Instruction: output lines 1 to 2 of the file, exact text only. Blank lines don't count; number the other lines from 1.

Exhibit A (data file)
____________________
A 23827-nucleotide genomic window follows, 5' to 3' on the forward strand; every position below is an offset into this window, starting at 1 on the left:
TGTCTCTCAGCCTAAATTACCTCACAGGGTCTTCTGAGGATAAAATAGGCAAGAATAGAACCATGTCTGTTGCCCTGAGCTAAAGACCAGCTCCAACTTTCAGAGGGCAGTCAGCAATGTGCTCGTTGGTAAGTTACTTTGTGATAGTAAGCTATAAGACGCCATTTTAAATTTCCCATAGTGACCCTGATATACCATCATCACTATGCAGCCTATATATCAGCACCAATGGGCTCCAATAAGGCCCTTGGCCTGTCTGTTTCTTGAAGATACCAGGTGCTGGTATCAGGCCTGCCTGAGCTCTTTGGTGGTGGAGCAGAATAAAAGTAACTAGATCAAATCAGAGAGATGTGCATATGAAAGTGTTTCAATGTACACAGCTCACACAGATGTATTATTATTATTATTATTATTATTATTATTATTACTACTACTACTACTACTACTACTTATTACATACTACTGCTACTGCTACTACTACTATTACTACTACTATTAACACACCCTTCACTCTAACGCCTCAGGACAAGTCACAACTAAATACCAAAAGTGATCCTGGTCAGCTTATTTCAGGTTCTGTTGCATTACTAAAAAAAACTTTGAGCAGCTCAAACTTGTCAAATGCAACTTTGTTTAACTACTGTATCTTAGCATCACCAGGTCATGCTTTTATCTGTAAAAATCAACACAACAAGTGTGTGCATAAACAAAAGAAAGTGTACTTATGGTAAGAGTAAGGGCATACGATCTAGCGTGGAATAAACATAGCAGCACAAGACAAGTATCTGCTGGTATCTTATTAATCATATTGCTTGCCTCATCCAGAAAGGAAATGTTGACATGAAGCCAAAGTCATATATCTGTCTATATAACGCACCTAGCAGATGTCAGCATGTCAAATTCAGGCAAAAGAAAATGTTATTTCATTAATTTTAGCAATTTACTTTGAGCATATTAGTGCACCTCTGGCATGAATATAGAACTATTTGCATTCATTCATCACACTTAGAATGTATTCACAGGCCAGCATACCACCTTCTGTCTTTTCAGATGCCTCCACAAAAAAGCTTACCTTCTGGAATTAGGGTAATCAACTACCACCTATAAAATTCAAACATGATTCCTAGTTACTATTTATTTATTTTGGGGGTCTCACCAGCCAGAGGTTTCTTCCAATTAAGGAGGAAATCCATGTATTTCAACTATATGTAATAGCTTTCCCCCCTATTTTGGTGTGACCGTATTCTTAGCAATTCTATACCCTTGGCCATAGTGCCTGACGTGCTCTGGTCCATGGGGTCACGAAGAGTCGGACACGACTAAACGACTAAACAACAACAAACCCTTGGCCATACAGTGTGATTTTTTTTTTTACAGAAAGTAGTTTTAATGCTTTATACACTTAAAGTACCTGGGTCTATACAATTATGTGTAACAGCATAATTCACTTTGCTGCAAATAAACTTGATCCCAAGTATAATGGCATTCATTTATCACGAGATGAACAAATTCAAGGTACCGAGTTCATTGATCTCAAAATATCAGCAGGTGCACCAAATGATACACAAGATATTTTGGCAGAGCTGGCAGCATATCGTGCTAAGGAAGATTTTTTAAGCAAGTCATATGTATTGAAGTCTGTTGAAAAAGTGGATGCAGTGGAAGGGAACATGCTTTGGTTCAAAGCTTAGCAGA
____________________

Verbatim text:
A 23827-nucleotide genomic window follows, 5' to 3' on the forward strand; every position below is an offset into this window, starting at 1 on the left:
TGTCTCTCAGCCTAAATTACCTCACAGGGTCTTCTGAGGATAAAATAGGCAAGAATAGAACCATGTCTGTTGCCCTGAGCTAAAGACCAGCTCCAACTTTCAGAGGGCAGTCAGCAATGTGCTCGTTGGTAAGTTACTTTGTGATAGTAAGCTATAAGACGCCATTTTAAATTTCCCATAGTGACCCTGATATACCATCATCACTATGCAGCCTATATATCAGCACCAATGGGCTCCAATAAGGCCCTTGGCCTGTCTGTTTCTTGAAGATACCAGGTGCTGGTATCAGGCCTGCCTGAGCTCTTTGGTGGTGGAGCAGAATAAAAGTAACTAGATCAAATCAGAGAGATGTGCATATGAAAGTGTTTCAATGTACACAGCTCACACAGATGTATTATTATTATTATTATTATTATTATTATTATTACTACTACTACTACTACTACTACTTATTACATACTACTGCTACTGCTACTACTACTATTACTACTACTATTAACACACCCTTCACTCTAACGCCTCAGGACAAGTCACAACTAAATACCAAAAGTGATCCTGGTCAGCTTATTTCAGGTTCTGTTGCATTACTAAAAAAAACTTTGAGCAGCTCAAACTTGTCAAATGCAACTTTGTTTAACTACTGTATCTTAGCATCACCAGGTCATGCTTTTATCTGTAAAAATCAACACAACAAGTGTGTGCATAAACAAAAGAAAGTGTACTTATGGTAAGAGTAAGGGCATACGATCTAGCGTGGAATAAACATAGCAGCACAAGACAAGTATCTGCTGGTATCTTATTAATCATATTGCTTGCCTCATCCAGAAAGGAAATGTTGACATGAAGCCAAAGTCATATATCTGTCTATATAACGCACCTAGCAGATGTCAGCATGTCAAATTCAGGCAAAAGAAAATGTTATTTCATTAATTTTAGCAATTTACTTTGAGCATATTAGTGCACCTCTGGCATGAATATAGAACTATTTGCATTCATTCATCACACTTAGAATGTATTCACAGGCCAGCATACCACCTTCTGTCTTTTCAGATGCCTCCACAAAAAAGCTTACCTTCTGGAATTAGGGTAATCAACTACCACCTATAAAATTCAAACATGATTCCTAGTTACTATTTATTTATTTTGGGGGTCTCACCAGCCAGAGGTTTCTTCCAATTAAGGAGGAAATCCATGTATTTCAACTATATGTAATAGCTTTCCCCCCTATTTTGGTGTGACCGTATTCTTAGCAATTCTATACCCTTGGCCATAGTGCCTGACGTGCTCTGGTCCATGGGGTCACGAAGAGTCGGACACGACTAAACGACTAAACAACAACAAACCCTTGGCCATACAGTGTGATTTTTTTTTTTACAGAAAGTAGTTTTAATGCTTTATACACTTAAAGTACCTGGGTCTATACAATTATGTGTAACAGCATAATTCACTTTGCTGCAAATAAACTTGATCCCAAGTATAATGGCATTCATTTATCACGAGATGAACAAATTCAAGGTACCGAGTTCATTGATCTCAAAATATCAGCAGGTGCACCAAATGATACACAAGATATTTTGGCAGAGCTGGCAGCATATCGTGCTAAGGAAGATTTTTTAAGCAAGTCATATGTATTGAAGTCTGTTGAAAAAGTGGATGCAGTGGAAGGGAACATGCTTTGGTTCAAAGCTTAGCAGA